STA, 23 June 2020 - A total of 19,328 children were born in Slovenia in 2019, 1.3% fewer then the year before, but the birth rate remained at 1.61. The number of deaths, at 20,588, exceeded the number of births for the third year running, show data released on Tuesday by the Statistics Office.
This is the second year in a row that fewer than 20,000 children were born in Slovenia after the figure had been exceeded for ten consecutive years prior to 2018.
At 9,977, the number of boys born fell short of 10,000 for the first time in 12 years. The number for girls, already below 10,000 in 2016, was 9,351.
One of the reasons for the declining number of births in recent years lies in an increasing number of women putting off the decision to have their first child. The average age increased again last year, to 29.6 from 29.5, while this compares to 23 three decades ago.
This also pushes up the average age of the mothers of newborns in general - it was 31.1 last year, while it stood at 25.9 in 1989.
Another reason is the decline in the birth rate seen in the 1980s and 1990s, which has led to a lower number of women aged between 25 and 34 at present.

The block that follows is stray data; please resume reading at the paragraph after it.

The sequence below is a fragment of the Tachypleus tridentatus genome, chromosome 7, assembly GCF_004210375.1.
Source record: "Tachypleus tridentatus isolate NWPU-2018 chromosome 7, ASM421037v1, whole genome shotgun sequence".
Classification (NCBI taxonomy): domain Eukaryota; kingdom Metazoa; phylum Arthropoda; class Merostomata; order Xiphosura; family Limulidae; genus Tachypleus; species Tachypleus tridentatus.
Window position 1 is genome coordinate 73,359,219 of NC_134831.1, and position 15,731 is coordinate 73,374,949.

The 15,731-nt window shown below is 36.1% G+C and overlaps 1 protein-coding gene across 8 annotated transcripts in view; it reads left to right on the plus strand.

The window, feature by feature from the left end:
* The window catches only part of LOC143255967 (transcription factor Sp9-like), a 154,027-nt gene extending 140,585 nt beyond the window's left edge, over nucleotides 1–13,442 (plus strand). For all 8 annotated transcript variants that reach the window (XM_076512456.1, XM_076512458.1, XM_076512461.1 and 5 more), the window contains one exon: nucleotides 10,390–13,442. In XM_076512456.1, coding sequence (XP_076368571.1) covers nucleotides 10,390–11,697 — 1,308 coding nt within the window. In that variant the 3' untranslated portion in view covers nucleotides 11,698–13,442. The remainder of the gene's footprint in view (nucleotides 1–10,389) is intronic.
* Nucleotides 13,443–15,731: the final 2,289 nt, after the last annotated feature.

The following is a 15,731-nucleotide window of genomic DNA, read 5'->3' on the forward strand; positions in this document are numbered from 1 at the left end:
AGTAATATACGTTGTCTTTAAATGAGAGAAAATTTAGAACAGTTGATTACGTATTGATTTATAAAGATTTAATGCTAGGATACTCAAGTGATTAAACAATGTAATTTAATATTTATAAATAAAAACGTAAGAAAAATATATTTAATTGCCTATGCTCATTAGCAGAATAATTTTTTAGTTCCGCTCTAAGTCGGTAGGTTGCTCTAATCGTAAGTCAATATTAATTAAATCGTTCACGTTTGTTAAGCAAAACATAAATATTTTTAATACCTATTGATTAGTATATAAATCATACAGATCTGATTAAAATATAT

Meanwhile, the parents of 57.7% of the 2019 newborns were not married. 16,175 children were born to parents who both had Slovenian citizenship and 1,339 to parents neither of whom had Slovenian citizenship.
Luka was the favourite name picked for boys for the 21st year running, being given to 2.8% of the newborns, while Zala made it back to the top among girls with 2.9%.
Meanwhile, the number of the deaths increased by 0.5% compared to 2018. The average age of the deceased exceeded 78 for the first time last year, reaching 78.1. It was 73.9 for men and 82.1 for women. In the last decade, the average for men increased by 3.8 years and for women by three years.
According to the Statistics Office, boys born last year can expect to live until they are 78.5, while the life expectancy for girls is 84.2. In the last ten years, the figures have increased by 9.1 and 7.1 years, respectively.
The share of so called premature deaths, meaning before the age of 65, was 16% last year - 22.4% among men and 9.8% among women. The gap between men and women in this category has been shrinking in the last decade. In 2009 the share for men was 30.8% and for women 12.4%.
The infant mortality rate last year was 2.1 deaths per 1,000 live births. The rate has been decreasing in Slovenia in the last decade and is among the lowest among EU member states.